If it does surprise you then you really haven’t been paying attention.

What’s the big non-surprise?

Stock markets are risky. And yet it seems as though some of the smartest people around are only just starting to figure that out…

It’s funny how different people react to the Australian share market.

We’ve warned for well over three years now that the stock market is risky.

But we also warned that despite the risks of investing, it was a bigger risk not to invest.

With interest rates at record lows it’s quite frankly almost impossible to get a decent return without using leverage on any investment except stocks.

And this risk in the Australian stock market isn’t about to end anytime soon, even though the central banks would have you believe that interest rates will rise within two years. That’s hogwash.

Interest rates aren’t likely to go up within the next five years. And they may not even go up in your lifetime. That’s why we’ve made a bold call for the S&P/ASX 200 index to hit 15,000 points – more than triple where it is today .

Did they miss the past six years?

And yet a bunch of commentators still can’t seem to grasp the idea that this is and has been a risky market.

It’s as though they’ve lived in a bubble for the past six years, totally unaware of everything that has happened.

Take this op-ed in the Financial Times from Mohamed El-Erian, the chair of President Barack Obama’s Global Development Council, and a former big shot at PIMCO, the world’s biggest bond fund:

Markets have been sanguine about geopolitical risk for several years now, a phenomenon illustrated by the relaxed approach they have taken to Ukraine’s crisis. There are understandable reasons for this, but contrary to a popular saying, this could well be a case where the trend is not necessarily the markets’ friend.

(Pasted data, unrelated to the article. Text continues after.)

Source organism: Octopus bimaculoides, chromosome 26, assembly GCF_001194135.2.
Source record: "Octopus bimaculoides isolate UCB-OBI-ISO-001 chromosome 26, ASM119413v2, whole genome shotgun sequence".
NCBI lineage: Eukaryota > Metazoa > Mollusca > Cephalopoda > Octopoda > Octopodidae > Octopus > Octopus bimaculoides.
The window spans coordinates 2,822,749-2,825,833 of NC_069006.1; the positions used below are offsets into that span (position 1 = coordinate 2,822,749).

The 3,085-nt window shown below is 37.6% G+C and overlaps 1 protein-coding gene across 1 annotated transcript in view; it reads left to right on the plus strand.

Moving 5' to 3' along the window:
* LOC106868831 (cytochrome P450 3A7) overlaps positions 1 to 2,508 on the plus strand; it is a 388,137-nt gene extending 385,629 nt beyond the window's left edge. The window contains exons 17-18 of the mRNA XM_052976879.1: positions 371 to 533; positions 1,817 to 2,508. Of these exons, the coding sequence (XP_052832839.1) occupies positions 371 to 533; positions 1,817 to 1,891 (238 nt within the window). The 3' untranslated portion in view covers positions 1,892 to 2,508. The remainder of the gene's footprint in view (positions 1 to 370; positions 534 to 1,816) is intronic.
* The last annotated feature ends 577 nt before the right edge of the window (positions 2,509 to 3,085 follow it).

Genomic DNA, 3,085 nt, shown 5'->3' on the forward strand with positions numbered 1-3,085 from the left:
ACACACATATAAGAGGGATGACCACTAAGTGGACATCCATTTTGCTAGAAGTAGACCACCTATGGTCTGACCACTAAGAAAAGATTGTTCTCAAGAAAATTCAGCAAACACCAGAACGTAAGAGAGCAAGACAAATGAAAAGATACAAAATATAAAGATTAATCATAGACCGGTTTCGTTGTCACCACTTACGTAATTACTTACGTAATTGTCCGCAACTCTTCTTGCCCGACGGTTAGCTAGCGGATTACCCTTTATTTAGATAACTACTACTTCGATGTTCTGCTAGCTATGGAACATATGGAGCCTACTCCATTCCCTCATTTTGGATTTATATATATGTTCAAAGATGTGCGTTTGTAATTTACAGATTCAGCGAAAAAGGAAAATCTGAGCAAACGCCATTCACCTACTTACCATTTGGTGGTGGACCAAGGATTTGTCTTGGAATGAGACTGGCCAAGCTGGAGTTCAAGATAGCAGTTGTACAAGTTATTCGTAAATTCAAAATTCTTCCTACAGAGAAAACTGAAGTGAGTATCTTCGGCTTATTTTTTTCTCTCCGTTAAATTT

After just one day of extreme nervousness, global markets had little problem digesting a major change in the map of eastern Europe. And Crimea’s annexation is not the only notable development in a crisis that has repeatedly surprised quite a few experts.

We have to say it. Is Mr El-Erian kidding?

He says share markets have been ‘sanguine‘ about geopolitical risk. In other words, he’s saying that markets have been happy or satisfied about the risk in the world.

He’s got to be kidding. Didn’t he notice the hullaballoo and ruckus about Libya, Syria, Ukraine, North Korea, China, and any other number of crises that have reared up since 2008?

We listed 19 such problems just a few weeks back. Granted, they weren’t all geopolitical events, but let’s be honest, there’s a superfine line between geopolitical and economic risks. One has a nasty habit of turning into the other.

And yet, so far nothing has happened. 19 crises and counting since 2008, and the result? Most stock markets worldwide have gone up. One exception…one big exception is China.


PS: If you can’t make it to Melbourne for our World War D conference on March 31-April 1, don’t worry. We’ll be live tweeting the event throughout the two days. To get all the action live, follow us on Twitter @MoneyMorningAU

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Are Central Banks Losing Relevance?

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Are Central Banks Losing Relevance?

Posted on 05 February 2014 by Kris Sayce

‘At the same time, with resources sector investment spending set to decline significantly, considerable structural change occurring and lingering uncertainty in some areas of the business community, near-term prospects for business investment remain subdued.’